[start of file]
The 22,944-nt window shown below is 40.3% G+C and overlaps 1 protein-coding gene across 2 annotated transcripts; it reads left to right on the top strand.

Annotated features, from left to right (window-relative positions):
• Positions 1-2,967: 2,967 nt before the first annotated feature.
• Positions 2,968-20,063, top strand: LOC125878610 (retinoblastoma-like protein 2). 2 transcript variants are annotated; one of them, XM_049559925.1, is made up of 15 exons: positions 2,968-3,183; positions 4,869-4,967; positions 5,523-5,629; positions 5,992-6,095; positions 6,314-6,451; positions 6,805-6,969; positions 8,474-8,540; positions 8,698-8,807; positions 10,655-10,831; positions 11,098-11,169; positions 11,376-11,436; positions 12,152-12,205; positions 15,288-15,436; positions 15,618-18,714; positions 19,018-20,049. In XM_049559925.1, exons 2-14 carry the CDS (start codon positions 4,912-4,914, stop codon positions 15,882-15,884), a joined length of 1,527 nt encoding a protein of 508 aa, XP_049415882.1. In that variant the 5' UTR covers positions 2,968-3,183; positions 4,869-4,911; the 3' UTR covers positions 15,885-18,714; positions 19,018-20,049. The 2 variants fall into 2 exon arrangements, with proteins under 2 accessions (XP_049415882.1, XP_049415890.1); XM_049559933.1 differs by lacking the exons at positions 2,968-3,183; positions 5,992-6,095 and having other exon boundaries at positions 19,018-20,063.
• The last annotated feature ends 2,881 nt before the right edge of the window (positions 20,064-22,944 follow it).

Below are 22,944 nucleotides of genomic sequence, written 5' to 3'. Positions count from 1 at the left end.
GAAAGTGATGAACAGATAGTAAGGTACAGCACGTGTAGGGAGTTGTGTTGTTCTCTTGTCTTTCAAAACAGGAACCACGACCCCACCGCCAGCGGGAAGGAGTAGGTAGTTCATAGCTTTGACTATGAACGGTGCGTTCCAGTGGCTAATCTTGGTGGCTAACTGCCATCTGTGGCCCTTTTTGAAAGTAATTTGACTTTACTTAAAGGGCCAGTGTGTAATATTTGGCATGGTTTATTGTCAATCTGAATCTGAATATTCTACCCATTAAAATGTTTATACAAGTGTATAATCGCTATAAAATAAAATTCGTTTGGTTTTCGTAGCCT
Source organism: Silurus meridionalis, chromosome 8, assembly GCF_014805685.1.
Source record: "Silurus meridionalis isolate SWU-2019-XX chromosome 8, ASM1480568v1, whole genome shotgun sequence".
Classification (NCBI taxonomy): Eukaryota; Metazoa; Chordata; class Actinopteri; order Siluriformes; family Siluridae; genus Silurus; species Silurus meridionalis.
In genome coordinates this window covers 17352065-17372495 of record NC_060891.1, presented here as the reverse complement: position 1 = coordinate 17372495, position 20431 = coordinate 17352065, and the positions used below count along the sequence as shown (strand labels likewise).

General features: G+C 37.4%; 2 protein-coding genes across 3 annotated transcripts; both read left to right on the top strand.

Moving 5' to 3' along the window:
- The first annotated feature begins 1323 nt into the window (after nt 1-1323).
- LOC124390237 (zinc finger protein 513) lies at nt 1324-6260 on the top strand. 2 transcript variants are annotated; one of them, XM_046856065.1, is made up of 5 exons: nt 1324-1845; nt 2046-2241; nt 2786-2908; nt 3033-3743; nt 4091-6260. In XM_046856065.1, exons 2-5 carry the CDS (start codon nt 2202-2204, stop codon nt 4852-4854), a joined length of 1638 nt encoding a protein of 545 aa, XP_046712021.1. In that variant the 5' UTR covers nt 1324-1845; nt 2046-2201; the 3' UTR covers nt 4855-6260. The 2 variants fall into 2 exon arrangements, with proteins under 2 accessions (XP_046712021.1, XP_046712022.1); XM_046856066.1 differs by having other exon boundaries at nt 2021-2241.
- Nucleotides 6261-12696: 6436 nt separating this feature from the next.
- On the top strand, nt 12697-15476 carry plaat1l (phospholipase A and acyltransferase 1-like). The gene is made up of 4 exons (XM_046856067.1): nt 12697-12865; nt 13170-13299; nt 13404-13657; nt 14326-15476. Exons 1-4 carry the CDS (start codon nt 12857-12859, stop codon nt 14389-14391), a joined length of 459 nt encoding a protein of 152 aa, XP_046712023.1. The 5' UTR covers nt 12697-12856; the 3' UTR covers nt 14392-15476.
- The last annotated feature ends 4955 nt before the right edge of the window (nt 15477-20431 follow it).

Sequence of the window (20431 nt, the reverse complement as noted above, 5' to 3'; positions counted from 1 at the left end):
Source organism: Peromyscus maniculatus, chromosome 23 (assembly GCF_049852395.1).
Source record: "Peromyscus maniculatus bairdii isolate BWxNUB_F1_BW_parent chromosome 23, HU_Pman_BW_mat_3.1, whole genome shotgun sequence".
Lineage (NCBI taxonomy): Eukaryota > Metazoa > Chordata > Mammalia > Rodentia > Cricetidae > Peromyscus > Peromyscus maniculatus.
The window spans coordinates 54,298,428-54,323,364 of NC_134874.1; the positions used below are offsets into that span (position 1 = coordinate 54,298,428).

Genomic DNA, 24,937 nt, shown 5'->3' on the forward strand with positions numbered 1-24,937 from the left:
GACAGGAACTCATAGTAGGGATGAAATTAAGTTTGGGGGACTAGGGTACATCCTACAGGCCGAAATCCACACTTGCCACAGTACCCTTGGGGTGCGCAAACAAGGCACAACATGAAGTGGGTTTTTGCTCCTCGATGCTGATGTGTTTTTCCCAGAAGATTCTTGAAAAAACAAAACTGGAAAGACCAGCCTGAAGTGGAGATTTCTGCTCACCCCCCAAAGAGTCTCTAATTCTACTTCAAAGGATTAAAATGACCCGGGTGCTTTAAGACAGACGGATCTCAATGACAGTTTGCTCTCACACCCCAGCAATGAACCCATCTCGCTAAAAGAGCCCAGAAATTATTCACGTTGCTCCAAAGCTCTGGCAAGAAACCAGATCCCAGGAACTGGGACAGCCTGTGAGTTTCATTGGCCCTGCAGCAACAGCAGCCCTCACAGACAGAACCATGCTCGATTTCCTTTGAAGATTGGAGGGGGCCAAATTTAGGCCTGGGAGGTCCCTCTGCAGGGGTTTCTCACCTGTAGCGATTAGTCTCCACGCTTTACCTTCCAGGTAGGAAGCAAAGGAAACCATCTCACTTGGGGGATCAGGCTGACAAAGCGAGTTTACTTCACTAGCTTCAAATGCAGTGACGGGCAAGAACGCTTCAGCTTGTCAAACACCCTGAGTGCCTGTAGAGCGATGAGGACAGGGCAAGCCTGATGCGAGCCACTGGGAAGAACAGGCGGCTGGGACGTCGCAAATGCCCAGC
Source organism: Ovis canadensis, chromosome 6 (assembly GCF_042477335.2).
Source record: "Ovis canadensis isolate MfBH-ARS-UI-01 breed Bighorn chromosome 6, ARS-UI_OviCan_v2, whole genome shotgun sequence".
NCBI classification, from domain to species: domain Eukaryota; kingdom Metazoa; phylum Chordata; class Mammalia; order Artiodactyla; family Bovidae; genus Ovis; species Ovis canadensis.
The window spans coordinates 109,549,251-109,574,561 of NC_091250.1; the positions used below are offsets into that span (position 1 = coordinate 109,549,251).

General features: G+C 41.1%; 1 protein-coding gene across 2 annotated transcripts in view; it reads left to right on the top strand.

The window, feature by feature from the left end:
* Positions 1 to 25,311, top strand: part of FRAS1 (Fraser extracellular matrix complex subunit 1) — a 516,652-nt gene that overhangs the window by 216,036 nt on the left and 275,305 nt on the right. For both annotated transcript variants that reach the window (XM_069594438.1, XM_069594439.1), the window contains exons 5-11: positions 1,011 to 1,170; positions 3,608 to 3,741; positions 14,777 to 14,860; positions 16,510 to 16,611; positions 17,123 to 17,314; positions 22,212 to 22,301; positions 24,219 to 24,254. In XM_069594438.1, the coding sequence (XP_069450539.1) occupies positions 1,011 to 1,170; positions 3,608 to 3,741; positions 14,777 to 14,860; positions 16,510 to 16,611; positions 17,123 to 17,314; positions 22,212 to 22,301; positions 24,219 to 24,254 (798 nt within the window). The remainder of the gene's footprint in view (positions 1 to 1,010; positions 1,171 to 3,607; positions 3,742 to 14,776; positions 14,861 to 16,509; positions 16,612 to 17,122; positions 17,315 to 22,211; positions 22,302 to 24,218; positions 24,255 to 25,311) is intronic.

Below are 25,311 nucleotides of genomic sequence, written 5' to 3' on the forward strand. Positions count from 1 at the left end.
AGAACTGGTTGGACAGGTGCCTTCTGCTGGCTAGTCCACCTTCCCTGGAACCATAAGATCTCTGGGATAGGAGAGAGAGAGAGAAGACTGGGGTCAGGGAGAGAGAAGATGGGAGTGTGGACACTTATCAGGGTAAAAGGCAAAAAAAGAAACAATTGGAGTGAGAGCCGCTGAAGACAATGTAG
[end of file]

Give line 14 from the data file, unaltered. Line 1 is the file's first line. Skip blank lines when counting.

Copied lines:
- The first annotated feature begins 1323 nt into the window (after nt 1-1323).